‘Human beings are creatures of habits’; habits are actions so intrinsic and natural to us that we do not have to consciously ‘make an effort’ to perform them. It just becomes a spontaneous action of our own mental state. These are not something that we created overnight but we have been adopting and developing them right from our childhood, through our growing years, and into adulthood. Having said that, habits may make or break an individual. Good habits are the key to achieving goals that we’ve envisioned; it is the key to success! Hence if you are looking to change any aspect of your life or put things in order, start building habits that will help shape your goals into reality.
It is never easy to break a bad habit or adopt a good one. It needs much more than an intention or desire to develop one. Human brain is wired to veer towards accepting whatever comes easily, which is why, we can be very quick to get into a habit that may give us short-lived satisfaction but may not necessarily be of any good in the long run. Yet, the human brain is not alarmed about it as there is no imminent danger of death. Thus, we keep falling back into the same old habit even if we want to get out of it.
Sometimes it needs a bigger, life changing event for us to look deeper and work harder to achieve the desired habit to become a part of us. Even then the road is not easy, but this is the first step – Recognising the need to develop a good habit! Change will not happen automatically; we need to programme our behaviours as new habits to make it easier. With self-discipline , we can create a new habit that will take little effort to maintain. However sheer will power is not enough to create habits and make them stick, you should be able to enjoy the process. Here I am sharing my experience and observation about building good habits.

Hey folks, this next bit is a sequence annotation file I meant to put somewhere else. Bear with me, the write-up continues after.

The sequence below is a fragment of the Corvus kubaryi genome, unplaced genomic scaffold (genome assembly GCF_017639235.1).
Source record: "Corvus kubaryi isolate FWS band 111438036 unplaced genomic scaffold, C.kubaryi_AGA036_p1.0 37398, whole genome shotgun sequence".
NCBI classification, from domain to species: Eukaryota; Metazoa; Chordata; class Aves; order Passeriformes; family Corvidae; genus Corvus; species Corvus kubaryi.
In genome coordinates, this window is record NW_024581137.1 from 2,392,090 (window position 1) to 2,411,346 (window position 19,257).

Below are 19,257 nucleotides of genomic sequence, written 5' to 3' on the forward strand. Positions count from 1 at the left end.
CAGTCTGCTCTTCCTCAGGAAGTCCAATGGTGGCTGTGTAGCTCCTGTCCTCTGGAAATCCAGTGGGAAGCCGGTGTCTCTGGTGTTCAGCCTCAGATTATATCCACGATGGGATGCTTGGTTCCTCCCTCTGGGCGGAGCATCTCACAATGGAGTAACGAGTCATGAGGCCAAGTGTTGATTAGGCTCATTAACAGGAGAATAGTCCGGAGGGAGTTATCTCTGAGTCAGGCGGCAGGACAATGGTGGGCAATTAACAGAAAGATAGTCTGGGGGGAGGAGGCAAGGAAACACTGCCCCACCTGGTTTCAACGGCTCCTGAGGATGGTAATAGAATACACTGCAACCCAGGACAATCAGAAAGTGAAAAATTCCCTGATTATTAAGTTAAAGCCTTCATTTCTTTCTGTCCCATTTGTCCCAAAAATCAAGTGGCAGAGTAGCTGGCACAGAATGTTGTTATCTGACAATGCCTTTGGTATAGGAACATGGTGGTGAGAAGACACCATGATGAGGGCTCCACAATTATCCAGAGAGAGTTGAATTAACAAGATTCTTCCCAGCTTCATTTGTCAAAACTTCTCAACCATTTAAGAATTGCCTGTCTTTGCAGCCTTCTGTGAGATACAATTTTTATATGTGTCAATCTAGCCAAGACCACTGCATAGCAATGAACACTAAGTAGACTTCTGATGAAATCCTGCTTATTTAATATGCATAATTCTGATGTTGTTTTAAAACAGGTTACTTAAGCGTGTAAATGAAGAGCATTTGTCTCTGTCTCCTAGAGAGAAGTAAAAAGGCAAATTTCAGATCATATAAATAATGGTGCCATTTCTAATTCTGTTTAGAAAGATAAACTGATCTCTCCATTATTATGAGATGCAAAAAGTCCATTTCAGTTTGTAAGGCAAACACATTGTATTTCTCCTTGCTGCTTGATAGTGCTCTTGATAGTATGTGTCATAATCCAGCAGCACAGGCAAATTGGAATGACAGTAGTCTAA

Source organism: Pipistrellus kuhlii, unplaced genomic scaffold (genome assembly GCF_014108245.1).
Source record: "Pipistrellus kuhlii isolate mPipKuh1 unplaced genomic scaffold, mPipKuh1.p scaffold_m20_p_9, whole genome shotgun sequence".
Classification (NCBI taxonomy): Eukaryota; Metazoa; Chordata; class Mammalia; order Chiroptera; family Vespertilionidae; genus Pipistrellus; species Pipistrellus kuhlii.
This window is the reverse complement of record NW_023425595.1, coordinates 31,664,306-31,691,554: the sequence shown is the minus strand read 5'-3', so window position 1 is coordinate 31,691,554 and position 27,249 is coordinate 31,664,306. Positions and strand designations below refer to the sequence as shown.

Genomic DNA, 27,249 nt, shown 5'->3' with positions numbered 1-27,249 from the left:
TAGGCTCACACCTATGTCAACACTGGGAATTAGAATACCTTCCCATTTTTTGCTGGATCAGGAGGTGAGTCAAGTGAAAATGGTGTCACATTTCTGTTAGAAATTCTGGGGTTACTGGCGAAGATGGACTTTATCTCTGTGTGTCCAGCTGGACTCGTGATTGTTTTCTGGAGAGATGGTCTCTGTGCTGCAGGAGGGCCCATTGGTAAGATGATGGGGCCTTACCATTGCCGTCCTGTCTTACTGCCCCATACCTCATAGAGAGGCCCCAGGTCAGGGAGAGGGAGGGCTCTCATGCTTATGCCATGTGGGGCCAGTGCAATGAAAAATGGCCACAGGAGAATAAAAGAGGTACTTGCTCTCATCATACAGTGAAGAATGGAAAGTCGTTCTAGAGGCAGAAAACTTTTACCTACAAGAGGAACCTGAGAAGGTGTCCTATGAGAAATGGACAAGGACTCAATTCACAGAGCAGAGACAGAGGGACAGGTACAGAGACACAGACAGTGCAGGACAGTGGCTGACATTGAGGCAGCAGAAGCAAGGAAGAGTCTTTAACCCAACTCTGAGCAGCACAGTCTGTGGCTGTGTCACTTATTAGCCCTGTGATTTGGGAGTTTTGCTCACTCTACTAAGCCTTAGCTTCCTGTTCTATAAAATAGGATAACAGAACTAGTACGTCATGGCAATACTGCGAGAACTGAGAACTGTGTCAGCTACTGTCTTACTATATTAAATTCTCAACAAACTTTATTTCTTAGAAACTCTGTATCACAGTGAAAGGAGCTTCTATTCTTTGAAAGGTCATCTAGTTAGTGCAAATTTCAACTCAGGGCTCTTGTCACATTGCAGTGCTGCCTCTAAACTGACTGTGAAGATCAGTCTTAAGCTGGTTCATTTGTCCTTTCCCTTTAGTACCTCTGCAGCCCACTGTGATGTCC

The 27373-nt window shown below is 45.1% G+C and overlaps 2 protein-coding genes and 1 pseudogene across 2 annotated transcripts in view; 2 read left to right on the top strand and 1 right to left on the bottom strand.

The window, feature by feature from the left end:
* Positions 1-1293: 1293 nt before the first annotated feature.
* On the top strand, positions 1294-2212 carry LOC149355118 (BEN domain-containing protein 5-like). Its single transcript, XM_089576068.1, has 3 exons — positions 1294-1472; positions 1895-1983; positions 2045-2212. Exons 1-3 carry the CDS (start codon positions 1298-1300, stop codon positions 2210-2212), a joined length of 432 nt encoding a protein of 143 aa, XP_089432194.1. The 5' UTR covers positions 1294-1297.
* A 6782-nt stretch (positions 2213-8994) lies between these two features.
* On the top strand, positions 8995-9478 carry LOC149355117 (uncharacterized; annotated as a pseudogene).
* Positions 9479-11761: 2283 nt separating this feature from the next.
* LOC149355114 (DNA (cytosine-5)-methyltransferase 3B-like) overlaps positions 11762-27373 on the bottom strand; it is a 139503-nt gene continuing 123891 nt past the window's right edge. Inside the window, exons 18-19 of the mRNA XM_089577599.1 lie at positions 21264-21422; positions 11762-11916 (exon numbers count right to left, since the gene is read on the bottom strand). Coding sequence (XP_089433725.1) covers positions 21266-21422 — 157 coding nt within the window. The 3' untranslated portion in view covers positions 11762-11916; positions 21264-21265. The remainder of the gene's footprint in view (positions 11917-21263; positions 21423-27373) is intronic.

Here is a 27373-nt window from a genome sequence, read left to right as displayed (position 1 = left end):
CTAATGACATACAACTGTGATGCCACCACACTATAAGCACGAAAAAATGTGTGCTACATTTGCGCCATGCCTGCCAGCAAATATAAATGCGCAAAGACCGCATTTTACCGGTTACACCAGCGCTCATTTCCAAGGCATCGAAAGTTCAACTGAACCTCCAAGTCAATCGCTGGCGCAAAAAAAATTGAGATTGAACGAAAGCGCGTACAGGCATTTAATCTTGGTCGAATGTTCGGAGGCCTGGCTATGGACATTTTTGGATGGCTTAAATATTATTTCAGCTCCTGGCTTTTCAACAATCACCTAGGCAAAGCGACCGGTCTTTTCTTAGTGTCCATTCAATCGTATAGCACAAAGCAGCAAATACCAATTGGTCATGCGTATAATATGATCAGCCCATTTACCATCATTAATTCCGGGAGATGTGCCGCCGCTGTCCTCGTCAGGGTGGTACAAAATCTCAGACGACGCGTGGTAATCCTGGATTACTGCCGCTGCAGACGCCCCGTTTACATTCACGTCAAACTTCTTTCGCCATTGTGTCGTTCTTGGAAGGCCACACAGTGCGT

1. Start simple start small: Have the bigger picture in mind but do not train your thoughts to focus on reaching your goal alone. Instead work on building the base, strengthening the process bit by bit. A tiny example is if you want to make healthy eating a habit, do not go all out and buy all the green vegetables or items that you consider are healthy and give up your favourite desserts altogether! Start simple, do not try to change your entire life in one day!
2. Be committed: Once you decide on the desired habit that you want to develop, stay truthful to it. Commit to at least a minimum of three to four weeks and do it every day. These first weeks are the conditioning phase, once you pass this, it becomes easier to maintain it.
3. Stay positive: James Clear says in his book Atomic Habits that ‘in the early and middle stages of any quest there is often a Valley of Disappointment’. According to James, it is because we do not see the progress we expect, we get frustrated and even give up. This is one of the core reasons why it is hard to build habits that last. In order to break, what James Clear coins - the Plateau of Latent Potential and see meaningful results, habits need to persist longer. Stay positive, do not let the thought of failure sink you. Counter each negative thought with a positive one.
4. Be consistent: Consistency is key to building habits. Whatever your actions are towards developing a habit, do it every day. If you want to make a habit of waking up early, try to wake up at the same time every morning, at least for the first 4 weeks. Invest in repetition, it is easy to pick a habit but difficult to make it stick.